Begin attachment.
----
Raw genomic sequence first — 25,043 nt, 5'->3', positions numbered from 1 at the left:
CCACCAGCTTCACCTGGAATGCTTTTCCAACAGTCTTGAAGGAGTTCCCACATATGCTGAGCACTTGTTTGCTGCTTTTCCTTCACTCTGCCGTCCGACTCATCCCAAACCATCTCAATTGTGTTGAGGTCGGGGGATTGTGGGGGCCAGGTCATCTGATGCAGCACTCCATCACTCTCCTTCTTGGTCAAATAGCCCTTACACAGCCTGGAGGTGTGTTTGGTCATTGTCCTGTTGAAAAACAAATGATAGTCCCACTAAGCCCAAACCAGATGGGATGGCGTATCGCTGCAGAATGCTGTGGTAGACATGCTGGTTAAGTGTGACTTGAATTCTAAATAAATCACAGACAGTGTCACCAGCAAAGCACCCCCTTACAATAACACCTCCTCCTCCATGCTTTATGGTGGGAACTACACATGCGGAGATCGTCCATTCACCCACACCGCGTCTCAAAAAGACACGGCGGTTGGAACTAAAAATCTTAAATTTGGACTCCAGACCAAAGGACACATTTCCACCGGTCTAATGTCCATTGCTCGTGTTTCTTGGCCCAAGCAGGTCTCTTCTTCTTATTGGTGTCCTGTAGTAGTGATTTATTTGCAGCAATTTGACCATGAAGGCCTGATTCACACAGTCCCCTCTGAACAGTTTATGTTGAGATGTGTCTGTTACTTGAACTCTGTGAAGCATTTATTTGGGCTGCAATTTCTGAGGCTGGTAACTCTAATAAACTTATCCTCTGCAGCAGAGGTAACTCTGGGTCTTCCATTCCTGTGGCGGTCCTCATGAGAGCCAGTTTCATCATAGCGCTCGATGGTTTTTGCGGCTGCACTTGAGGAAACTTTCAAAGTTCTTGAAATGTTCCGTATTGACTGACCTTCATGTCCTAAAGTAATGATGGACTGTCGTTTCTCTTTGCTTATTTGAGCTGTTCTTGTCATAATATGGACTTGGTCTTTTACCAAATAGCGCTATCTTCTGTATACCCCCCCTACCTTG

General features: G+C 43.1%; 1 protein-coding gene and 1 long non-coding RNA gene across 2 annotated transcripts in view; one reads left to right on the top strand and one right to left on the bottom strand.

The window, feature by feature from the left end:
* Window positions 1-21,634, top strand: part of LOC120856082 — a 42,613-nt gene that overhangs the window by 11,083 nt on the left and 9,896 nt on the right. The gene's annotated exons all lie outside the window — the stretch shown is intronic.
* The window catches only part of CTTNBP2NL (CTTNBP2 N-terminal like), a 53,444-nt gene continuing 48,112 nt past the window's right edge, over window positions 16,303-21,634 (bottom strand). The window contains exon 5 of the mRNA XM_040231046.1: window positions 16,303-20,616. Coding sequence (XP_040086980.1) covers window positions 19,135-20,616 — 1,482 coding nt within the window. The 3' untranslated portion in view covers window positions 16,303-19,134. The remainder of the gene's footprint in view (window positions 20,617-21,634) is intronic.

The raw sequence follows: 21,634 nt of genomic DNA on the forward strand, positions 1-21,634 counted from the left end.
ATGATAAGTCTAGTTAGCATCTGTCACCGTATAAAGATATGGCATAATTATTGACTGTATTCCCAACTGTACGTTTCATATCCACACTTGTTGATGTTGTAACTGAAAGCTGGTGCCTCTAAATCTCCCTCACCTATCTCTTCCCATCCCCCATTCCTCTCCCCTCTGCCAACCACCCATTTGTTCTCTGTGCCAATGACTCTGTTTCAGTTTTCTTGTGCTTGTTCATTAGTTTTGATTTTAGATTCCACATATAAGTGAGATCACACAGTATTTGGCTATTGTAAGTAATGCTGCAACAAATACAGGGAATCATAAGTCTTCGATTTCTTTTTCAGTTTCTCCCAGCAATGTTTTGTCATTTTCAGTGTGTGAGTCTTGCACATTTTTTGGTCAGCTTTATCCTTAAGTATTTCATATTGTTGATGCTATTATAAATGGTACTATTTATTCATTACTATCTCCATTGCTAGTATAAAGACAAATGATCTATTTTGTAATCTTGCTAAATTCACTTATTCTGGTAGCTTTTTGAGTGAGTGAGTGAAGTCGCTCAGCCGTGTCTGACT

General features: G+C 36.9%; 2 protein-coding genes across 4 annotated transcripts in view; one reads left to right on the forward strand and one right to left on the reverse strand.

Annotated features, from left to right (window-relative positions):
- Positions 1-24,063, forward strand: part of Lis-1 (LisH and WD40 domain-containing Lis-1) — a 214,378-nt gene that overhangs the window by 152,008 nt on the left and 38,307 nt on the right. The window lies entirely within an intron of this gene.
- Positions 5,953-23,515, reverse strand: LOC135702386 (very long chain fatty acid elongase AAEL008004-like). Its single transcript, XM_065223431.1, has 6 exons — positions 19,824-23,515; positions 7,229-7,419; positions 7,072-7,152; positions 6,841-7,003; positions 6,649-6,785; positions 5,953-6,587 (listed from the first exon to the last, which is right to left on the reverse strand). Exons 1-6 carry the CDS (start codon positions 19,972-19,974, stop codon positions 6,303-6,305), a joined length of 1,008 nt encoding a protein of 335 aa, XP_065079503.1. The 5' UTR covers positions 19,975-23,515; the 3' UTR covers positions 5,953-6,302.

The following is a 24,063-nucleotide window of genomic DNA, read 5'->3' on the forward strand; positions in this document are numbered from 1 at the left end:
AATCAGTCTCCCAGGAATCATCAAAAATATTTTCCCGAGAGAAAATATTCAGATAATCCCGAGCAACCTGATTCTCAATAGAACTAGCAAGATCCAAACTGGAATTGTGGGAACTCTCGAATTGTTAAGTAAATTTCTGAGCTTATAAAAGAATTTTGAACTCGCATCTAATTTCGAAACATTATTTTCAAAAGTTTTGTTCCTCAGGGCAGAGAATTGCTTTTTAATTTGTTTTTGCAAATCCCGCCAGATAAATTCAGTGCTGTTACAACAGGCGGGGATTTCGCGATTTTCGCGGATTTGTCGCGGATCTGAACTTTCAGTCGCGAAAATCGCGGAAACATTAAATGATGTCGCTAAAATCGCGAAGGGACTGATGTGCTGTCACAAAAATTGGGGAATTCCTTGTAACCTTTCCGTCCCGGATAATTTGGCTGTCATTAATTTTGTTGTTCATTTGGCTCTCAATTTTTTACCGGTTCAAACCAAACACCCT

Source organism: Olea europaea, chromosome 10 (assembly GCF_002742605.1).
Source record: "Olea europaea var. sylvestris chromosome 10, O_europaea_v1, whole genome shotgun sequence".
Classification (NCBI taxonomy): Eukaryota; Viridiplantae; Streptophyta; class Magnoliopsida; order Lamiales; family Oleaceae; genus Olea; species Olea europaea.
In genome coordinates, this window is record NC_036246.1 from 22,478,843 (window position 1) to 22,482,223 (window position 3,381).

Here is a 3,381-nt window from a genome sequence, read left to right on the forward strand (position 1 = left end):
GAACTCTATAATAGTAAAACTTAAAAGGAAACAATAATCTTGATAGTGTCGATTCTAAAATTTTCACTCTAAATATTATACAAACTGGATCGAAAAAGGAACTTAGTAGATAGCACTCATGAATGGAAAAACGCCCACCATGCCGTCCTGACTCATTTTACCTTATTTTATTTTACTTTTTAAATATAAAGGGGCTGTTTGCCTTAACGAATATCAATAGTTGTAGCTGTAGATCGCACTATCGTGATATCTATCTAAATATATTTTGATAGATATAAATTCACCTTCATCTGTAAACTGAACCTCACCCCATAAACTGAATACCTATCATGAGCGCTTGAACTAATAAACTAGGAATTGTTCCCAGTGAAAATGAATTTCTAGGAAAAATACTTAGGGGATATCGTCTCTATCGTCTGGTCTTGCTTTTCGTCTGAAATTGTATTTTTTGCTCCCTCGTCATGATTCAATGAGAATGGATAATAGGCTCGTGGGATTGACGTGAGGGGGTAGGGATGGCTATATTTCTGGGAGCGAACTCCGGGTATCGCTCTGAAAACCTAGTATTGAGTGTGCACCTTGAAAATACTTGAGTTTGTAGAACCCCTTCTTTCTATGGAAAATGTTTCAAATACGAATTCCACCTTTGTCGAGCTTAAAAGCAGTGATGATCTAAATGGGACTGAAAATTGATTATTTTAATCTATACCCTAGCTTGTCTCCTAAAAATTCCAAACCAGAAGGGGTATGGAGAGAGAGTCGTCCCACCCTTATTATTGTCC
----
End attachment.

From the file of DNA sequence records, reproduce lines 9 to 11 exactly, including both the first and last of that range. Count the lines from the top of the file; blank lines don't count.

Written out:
General features: G+C 36.9%; 2 protein-coding genes across 4 annotated transcripts in view; one reads left to right on the forward strand and one right to left on the reverse strand.

Annotated features, from left to right (window-relative positions):
- Positions 1-24,063, forward strand: part of Lis-1 (LisH and WD40 domain-containing Lis-1) — a 214,378-nt gene that overhangs the window by 152,008 nt on the left and 38,307 nt on the right. The window lies entirely within an intron of this gene.